I know like everything I’ve loved, there’s some disappointment along the way, niggles, really, and I’m not going appreciate everything you do. I wish you’d return BBC Breakfast to its clever mid-90s heydays instead of trying to be a posh GMtv. I wish you’d decide what BBC Two is supposed to be doing – it shouldn’t just be the place for programmes that wouldn’t appear on BBC One as well as programmes that have or will. I wish you’d properly fund BBC Three so that it doesn’t have to fill most of its schedule with reruns and films. I wish you wouldn’t keep cutting BBC Four’s budget so that it can make more of the intelligent drama which has always been its hallmark.
I’ll leave my opinions about the answer phone messages to one side because I didn’t hear them broadcast in context and I can’t really be too po-faced about them since I still laugh like a drain at the Victor Lewis Smith prank calls from TV Offal, especially when he called Derek Nimmo in the middle of the night to tell him the Queen Mother had died (she hadn't yet).
What disappointed me about the affair was your reaction.
When the broadcast originally went out, there were a handful of complaints which is not too surprising. But it was still a non-story then, mostly because if someone trips over on the pavement in Eastenders, a view probably throws an invective at you for suggesting that Walford Council’s highways management department aren’t doing their job properly.
As this attached timeline from The Guardian describes, the story only gained traction when the Daily Mail became involved over a week after the original broadcast in a desperate attempt to fill one of their pages with words and probably a photo of Russell Brand looking unkempt. They contacted Andrew Sach’s agent; Sach’s initially had no comment and only when the Mail said they’d run the story anyway did you get a complaint. Story’s published, back filled with this complaint, and the rest is history.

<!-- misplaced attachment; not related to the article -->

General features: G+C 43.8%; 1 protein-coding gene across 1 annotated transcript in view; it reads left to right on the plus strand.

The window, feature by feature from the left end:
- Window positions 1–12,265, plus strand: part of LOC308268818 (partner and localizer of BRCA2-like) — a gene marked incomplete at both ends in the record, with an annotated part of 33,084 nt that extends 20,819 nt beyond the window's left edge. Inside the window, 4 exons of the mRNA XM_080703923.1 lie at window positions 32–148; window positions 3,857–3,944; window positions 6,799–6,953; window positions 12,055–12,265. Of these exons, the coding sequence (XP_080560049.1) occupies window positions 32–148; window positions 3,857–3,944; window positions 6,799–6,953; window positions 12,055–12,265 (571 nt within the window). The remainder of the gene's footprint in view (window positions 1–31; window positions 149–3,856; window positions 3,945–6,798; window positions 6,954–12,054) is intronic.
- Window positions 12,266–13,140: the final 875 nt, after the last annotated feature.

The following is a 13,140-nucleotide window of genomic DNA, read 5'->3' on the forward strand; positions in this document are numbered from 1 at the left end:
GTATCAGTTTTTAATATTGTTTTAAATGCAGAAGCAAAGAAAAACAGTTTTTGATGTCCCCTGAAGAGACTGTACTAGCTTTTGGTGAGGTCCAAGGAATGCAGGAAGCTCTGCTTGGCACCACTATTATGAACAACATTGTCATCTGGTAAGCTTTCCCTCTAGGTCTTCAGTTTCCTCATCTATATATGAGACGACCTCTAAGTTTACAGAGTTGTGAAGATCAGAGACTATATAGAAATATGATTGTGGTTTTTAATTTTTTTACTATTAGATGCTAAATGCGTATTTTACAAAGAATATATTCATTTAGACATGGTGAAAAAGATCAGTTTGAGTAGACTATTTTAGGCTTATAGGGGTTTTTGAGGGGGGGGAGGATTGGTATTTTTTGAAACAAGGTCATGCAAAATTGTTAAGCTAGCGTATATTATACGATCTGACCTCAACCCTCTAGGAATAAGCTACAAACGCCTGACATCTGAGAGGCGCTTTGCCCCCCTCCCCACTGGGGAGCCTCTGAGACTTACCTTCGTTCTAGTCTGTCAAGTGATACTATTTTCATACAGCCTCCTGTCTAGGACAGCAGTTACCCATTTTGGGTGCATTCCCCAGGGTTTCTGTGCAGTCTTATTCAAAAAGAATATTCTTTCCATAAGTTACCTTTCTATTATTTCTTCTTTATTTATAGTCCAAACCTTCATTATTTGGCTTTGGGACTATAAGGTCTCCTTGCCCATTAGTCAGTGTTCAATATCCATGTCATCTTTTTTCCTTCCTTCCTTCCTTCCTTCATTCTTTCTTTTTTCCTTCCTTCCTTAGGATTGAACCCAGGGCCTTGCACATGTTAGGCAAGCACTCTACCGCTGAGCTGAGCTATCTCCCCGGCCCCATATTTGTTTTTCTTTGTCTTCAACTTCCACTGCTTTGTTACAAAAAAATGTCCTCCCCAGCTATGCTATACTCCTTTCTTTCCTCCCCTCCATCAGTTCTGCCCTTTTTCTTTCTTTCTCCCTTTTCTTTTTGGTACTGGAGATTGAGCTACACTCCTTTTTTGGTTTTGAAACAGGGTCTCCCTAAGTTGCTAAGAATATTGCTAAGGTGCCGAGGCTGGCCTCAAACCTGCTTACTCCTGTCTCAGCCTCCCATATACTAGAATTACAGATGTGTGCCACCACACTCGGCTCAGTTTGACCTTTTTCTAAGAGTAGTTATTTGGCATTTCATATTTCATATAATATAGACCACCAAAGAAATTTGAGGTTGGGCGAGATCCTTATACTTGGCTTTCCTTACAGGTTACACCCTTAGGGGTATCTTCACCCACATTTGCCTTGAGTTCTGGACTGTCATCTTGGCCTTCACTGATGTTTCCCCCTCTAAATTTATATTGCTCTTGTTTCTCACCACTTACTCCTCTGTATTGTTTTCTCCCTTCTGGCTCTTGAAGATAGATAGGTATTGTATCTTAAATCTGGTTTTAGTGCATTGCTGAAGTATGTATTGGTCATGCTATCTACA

There were a range of problems with the way the BBC handled the story, both internally and in relation to PR, though I’m sure there’s a lot that went on behind the scenes between people that isn’t even in the resulting report, and though some of that material portrayed those involved as being indicative of an uncaring broadcaster was only more or less packed with examples of the kind of knuckle-headed mental meandering which happens in the average office, and probably at the Daily Mail itself.
Media types tend to be cynical. They have to be.
What annoyed me was at no point did anyone at the BBC go on the attack and point out what this was really about – commercial organisations wounding the one rival who isn’t governed by commercial concerns at a time when newspaper circulations are falling and advertising revenues have dropped. The Daily Mail have been running stories like this for ages; Associated Newspapers seem to have a campaign against the corporation, using every opportunity to berate everything you do. Only today there’s a story …
It’s just that on this occasion they struck lucky and were able capture the lack of imagination in the audience who called seemingly on mass even though they hadn’t heard the original broadcast and probably only had the fragments of transcript published in the paper. It certainly didn’t help that BBC News were running the story too at some point and as a top story, even though the rest of the world was falling apart. I appreciate that this was so that you couldn’t be criticised for having a cover up or restriction of the news departments independence, but it seemed like an act of self harm which stretched on for days.